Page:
In the present case, in its memorandum of decision, the court articulated that all of the evidence was considered, as well as the provisions of General Statutes §§ 46b-62, 46b-81 and 46b-82.   The court determined that the plaintiff's weekly net income was $390.30 and the defendant's weekly net income was $1,082.44, not including voluntarily deferred payments from two pensions to which the defendant is entitled.   Further, it found that the defendant's behavior and substance abuse were significant factors in the breakdown of the marriage.   The court also undertook a thorough examination of the assets of the parties and specified numerous assets that the defendant would be entitled to retain, including, inter alia, a workers' compensation settlement, two investment properties and his retroactive benefits from his two pension plans.

It is clear from its memorandum of decision that the court was mindful of its obligation to consider the statutory factors in determining alimony.   Given the  court's findings, which were supported by evidence in the record, we do not conclude that the court abused its discretion in issuing an alimony order of unlimited duration.   We also do not conclude that the duration of the parties' marriage was the only factor that the court considered in its alimony award.   Although we are mindful that alimony is not meant to punish;  Cleary v. Cleary, 103 Conn.App. 798, 807, 930 A.2d 811 (2007) (“alimony is not designed to punish, but to ensure that the former spouse receives adequate support”);  we note that “[t]he trial court may place varying degrees of importance on each criterion according to the factual circumstances of each case.”  Ippolito v. Ippolito, 28 Conn.App. 745, 751, 612 A.2d 131, cert. denied, 224 Conn. 905, 615 A.2d 1047 (1992).  “There is no additional requirement that the court specifically state how it weighed the statutory criteria or explain in detail the importance assigned to each statutory factor.”  Rivnak v. Rivnak, 99 Conn.App. 326, 331, 913 A.2d 1096 (2007).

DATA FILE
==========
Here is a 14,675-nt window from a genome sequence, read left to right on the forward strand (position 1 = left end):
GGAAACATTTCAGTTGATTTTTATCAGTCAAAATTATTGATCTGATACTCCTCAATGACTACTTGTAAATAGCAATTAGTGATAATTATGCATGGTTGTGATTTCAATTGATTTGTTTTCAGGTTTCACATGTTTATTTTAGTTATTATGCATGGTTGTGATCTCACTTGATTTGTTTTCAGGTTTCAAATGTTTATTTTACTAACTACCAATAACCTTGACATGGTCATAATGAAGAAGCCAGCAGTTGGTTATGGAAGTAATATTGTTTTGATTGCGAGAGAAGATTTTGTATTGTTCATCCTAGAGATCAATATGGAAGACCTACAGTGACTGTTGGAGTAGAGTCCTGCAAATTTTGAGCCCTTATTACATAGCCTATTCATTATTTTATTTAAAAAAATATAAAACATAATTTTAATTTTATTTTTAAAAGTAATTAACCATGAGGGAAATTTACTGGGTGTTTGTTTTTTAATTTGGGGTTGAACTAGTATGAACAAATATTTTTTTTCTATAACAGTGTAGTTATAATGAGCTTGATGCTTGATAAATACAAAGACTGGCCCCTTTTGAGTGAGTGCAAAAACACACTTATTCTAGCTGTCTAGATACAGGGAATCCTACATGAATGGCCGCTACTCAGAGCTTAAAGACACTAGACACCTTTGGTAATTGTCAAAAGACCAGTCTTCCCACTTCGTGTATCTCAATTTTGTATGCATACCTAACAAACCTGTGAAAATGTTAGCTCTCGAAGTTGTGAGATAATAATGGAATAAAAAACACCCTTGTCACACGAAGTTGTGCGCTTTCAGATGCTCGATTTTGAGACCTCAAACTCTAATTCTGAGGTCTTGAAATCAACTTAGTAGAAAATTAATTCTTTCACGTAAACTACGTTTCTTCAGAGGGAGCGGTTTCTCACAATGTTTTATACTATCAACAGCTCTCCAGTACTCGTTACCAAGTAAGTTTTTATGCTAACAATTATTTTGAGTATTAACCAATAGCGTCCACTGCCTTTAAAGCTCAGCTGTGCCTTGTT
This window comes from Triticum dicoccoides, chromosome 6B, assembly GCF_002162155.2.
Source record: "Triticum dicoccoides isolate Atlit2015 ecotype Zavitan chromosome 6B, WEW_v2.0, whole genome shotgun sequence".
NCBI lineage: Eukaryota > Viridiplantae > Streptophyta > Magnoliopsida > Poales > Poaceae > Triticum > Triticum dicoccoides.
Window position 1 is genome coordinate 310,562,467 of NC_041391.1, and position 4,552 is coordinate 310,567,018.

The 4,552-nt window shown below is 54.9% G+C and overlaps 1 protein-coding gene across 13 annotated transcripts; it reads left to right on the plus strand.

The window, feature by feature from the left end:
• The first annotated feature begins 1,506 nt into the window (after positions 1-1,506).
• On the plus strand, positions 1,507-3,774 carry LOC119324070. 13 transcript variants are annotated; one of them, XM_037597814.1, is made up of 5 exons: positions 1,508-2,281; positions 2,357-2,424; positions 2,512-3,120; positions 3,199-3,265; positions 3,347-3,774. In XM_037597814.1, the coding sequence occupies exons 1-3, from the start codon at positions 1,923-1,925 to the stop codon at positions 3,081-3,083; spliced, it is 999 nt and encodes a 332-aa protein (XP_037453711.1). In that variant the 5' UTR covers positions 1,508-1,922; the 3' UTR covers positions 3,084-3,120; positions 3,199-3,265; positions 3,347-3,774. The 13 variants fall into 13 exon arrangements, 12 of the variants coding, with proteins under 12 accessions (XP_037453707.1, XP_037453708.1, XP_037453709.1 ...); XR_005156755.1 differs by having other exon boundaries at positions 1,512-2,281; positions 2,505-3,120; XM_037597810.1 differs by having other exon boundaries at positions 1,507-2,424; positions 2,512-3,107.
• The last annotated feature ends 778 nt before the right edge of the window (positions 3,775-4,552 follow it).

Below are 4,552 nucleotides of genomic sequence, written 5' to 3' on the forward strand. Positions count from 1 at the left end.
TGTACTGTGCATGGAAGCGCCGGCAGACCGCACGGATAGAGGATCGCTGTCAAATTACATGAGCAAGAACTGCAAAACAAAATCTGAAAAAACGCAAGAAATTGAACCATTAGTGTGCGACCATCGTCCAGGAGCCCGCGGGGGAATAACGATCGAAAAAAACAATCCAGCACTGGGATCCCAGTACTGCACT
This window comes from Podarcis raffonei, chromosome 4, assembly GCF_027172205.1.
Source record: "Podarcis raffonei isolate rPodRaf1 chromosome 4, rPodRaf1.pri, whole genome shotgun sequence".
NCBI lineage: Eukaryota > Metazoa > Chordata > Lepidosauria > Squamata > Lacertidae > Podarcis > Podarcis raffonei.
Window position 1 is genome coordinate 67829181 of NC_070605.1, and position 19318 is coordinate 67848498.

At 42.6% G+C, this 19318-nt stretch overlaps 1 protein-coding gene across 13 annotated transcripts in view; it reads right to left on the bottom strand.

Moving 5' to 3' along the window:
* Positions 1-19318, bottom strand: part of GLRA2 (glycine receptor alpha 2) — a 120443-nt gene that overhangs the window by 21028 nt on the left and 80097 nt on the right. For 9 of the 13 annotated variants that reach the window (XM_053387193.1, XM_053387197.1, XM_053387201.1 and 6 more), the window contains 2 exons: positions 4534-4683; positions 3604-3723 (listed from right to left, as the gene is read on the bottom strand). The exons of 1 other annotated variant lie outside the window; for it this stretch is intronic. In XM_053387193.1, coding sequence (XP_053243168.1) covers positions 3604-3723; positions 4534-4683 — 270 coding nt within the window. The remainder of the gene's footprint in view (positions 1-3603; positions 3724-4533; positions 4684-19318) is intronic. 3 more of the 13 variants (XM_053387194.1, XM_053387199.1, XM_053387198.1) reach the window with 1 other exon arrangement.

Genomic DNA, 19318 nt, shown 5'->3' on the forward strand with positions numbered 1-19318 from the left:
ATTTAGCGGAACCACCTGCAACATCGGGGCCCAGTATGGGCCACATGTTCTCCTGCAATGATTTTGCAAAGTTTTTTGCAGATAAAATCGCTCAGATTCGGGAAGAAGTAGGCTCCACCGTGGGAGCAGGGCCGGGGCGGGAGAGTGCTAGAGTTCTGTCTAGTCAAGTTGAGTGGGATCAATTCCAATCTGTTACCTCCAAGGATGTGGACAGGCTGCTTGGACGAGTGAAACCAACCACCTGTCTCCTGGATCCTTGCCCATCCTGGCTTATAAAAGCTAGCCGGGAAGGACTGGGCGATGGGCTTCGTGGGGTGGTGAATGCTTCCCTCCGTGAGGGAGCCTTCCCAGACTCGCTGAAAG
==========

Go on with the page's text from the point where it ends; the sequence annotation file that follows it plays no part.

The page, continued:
Our review of the record leads us to the conclusion that the court was mindful of the statutory factors in determining the alimony to be awarded to the plaintiff and we defer to the court's broad discretion in determining the order.   See Rubenstein v. Rubenstein, supra, 107 Conn.App. at 495, 945 A.2d 1043.   We conclude, therefore, that the court did not abuse its discretion in awarding lifetime alimony to the plaintiff.

II

 The defendant's next claim is that the court improperly awarded attorney's fees to the plaintiff.   Specifically, the defendant argues that because the plaintiff had substantial liquid assets to pay her attorney's fees without undermining the court's other financial orders, the court's order was punitive in nature and constituted an abuse of discretion.   We disagree.

  “[W]e may not alter an award of attorney's fees unless the trial court has clearly abused its discretion, for the trial court is in the best position to evaluate the circumstances of each case․ Because the trial court is in the best position to evaluate the circumstances of each case, we will not substitute our opinion concerning counsel fees or alter an award of attorney's fees unless the trial court has clearly abused its discretion.”  (Internal quotation marks omitted.)  Rubenstein v. Rubenstein, supra, 107 Conn.App. at 500, 945 A.2d 1043.